The M&S move will see staff relocating from High Street to the new store which will have a food hall below its clothes and homeware floors
The decision by Marks & Spencer (M&S) to move from its current High Street location and into the former Debenhams’ store in the Bullring has been described as an “incredibly positive” boost for Birmingham city centre.
The M&S move will see all 150 staff relocating from High Street to the new store which will have a two-storey food hall below its clothes and homeware floors by the time it opens in late 2022 or early 2023.
Looking at the M&S decision to move into the Bullring, West Midlands Mayor Mr Street said: I think Marks & Spencer’s move to the Bullring is incredibly positive.
It is no secret that M&S have scarce capital to expend and have had to make tough decisions across their estate recently, so the fact they have chosen to not only stay in the city centre but invest and expand is brilliant news, he said.
They are one of the most admired brands in the country so it really is a vote of confidence in Birmingham and the city’s real estate that they have made this investment. They are a top-class tenant for the Bullring – even if I have to say that through gritted teeth given they rejected my job application all those years ago!
Marks & Spencer’s regional manager Katherine Ottewell said: This investment in the city is part of the wider reshaping of our store estate to make sure it’s fit for the future, meeting the needs of customers today and those of tomorrow. We will keep the community updated as the works progress.
M&S has been at the forefront of developing out-of-town shopping during the past six years.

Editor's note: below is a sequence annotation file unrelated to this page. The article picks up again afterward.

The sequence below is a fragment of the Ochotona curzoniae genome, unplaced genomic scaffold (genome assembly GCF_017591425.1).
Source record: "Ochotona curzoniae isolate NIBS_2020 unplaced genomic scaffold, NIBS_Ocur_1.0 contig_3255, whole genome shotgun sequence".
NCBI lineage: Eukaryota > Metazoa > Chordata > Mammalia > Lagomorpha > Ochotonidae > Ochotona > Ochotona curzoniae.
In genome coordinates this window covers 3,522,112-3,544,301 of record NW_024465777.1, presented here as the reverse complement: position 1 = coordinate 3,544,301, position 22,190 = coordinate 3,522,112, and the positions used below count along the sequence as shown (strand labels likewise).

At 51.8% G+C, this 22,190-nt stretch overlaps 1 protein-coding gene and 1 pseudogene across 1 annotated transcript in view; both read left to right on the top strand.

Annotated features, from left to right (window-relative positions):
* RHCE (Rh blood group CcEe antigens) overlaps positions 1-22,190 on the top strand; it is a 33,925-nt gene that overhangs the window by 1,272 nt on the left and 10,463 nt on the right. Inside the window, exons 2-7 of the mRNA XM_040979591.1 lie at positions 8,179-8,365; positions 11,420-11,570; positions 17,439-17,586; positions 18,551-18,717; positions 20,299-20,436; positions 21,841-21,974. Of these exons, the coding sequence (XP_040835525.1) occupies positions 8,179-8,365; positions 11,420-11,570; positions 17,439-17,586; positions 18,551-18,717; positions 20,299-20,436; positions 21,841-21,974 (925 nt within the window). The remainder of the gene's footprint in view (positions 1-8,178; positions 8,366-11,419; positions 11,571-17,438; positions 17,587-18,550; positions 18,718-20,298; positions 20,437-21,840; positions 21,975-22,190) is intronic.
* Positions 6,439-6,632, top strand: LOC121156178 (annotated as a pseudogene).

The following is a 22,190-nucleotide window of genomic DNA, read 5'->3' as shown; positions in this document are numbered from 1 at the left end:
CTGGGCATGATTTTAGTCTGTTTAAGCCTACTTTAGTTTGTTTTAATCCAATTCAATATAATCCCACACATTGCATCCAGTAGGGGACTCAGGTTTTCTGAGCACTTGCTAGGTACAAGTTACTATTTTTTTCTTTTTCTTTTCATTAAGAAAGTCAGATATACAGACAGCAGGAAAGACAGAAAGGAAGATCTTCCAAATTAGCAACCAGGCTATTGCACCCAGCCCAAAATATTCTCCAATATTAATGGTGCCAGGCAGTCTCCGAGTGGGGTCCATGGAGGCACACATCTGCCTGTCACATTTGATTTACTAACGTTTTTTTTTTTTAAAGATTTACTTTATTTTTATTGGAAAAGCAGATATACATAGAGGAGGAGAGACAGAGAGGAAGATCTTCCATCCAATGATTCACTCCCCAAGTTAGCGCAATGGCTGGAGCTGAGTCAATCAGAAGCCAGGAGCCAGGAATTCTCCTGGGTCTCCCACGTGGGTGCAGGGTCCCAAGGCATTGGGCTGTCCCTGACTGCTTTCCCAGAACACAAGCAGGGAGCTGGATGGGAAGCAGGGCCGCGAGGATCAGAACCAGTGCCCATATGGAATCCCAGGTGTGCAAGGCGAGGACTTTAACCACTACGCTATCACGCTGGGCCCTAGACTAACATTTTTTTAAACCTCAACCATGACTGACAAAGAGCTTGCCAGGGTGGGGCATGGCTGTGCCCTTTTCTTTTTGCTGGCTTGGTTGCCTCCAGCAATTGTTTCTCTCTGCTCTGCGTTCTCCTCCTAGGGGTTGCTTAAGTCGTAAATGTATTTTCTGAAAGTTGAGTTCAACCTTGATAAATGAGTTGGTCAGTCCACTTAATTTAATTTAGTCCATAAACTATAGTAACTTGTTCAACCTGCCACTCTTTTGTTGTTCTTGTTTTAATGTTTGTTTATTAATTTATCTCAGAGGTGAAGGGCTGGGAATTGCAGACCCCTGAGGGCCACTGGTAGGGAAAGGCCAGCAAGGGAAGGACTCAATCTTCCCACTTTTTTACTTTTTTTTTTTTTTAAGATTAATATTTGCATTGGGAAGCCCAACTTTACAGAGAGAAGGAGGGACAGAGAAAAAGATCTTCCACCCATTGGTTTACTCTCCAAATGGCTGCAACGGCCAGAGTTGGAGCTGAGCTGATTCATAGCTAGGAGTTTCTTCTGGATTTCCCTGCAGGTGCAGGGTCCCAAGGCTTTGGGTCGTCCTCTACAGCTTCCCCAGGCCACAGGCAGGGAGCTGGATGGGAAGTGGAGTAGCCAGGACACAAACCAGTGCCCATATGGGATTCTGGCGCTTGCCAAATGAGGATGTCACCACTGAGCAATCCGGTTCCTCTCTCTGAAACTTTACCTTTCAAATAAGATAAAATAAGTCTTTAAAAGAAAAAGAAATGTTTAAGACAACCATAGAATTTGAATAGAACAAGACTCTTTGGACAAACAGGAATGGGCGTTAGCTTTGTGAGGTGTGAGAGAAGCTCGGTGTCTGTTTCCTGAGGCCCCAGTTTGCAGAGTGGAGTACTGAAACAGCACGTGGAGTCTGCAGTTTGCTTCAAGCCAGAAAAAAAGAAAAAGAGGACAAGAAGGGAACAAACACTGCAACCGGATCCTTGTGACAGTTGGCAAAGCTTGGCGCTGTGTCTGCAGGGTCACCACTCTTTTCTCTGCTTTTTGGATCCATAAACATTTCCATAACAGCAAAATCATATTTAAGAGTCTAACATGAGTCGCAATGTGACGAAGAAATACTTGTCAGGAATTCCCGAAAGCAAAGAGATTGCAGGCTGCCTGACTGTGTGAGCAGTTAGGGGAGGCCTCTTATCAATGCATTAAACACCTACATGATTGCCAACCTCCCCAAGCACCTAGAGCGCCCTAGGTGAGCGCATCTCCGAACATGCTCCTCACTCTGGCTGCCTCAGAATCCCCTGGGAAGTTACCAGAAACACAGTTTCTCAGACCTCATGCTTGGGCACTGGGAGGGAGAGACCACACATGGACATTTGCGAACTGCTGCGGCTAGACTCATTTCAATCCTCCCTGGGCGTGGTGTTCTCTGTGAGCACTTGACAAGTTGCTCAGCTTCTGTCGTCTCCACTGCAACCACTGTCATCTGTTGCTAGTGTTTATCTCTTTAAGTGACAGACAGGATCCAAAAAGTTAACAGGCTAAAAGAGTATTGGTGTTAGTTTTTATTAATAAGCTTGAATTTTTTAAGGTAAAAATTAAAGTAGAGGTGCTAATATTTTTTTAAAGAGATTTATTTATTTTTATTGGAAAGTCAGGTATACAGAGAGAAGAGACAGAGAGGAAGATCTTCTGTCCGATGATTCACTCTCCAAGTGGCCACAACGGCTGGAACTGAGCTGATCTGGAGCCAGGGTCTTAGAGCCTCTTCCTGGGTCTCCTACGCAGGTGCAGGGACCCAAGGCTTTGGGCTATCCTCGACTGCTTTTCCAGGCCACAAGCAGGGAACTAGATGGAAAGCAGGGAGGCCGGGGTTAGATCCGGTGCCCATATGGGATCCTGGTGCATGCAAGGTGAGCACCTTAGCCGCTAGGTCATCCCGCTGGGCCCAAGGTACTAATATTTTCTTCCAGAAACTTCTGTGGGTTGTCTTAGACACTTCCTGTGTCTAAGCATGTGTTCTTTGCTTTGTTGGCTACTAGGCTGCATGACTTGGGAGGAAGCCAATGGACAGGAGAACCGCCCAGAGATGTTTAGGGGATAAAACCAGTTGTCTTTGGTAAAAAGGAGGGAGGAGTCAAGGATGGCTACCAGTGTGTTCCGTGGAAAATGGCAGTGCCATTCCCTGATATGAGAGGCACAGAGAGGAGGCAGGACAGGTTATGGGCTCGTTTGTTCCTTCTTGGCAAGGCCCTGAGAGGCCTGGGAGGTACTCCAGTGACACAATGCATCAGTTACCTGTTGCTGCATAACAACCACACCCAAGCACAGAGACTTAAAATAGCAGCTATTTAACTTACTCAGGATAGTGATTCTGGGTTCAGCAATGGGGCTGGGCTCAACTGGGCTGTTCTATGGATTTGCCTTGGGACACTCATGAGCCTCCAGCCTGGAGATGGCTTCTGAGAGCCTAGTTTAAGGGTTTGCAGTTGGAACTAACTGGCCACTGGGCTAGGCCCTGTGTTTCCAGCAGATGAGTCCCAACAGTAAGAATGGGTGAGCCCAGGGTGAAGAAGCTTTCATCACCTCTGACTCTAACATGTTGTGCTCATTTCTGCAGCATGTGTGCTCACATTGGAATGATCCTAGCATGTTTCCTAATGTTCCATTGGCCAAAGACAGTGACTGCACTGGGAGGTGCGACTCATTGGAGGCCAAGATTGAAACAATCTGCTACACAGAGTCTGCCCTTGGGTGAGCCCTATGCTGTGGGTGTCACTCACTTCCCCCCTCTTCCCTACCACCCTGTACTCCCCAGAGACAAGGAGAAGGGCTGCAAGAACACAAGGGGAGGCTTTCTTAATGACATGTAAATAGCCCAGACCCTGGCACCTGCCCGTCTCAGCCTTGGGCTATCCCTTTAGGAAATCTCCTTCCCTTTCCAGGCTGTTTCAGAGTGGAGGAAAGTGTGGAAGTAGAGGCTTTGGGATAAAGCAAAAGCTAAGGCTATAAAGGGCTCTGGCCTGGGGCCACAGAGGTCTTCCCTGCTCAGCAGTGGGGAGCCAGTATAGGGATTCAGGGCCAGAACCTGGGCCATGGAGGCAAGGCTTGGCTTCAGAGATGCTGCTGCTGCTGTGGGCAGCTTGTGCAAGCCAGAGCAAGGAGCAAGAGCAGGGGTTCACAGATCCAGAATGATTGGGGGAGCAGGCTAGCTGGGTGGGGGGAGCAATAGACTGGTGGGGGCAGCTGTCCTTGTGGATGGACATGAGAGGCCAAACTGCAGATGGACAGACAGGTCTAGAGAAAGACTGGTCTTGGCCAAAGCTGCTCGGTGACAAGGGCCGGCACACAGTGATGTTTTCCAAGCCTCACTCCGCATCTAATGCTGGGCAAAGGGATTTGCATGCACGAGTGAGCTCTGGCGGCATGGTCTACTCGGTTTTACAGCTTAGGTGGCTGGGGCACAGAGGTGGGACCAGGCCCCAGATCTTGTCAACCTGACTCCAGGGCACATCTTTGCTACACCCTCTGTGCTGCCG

Mr Street said: What happens over time in city centres is that you see an ebbing and flowing of different sectors changing over the years.
We know for example that in recent years office space and accommodation has been expanding whilst retail has been retracting. There is nothing unusual about this and it’s this change that helps to keep city centre spaces fresh, he said.
I personally think it’s great that we now have a real retail cluster centred around the Bullring and Grand Central whilst other parts are looking to diversify. We must not forget that cities are mobile and this kind of change is normal, he said.
Mr Street said: When looking at the future of Corporation Street however one cannot ignore Martineau Place and that area of the city centre. It is very clear that work needs to be done there and we must get to that next.
Meanwhile, until October, the West Midlands Metro tram route on Corporation Street is currently being totally rebuilt after just five years and two months in service.
Mr Street said planning authorities should think about protecting city centre retailers from too much competition in other areas. There is a tight line to be walked. I would say at the moment the two offer different things – convenience versus experience.
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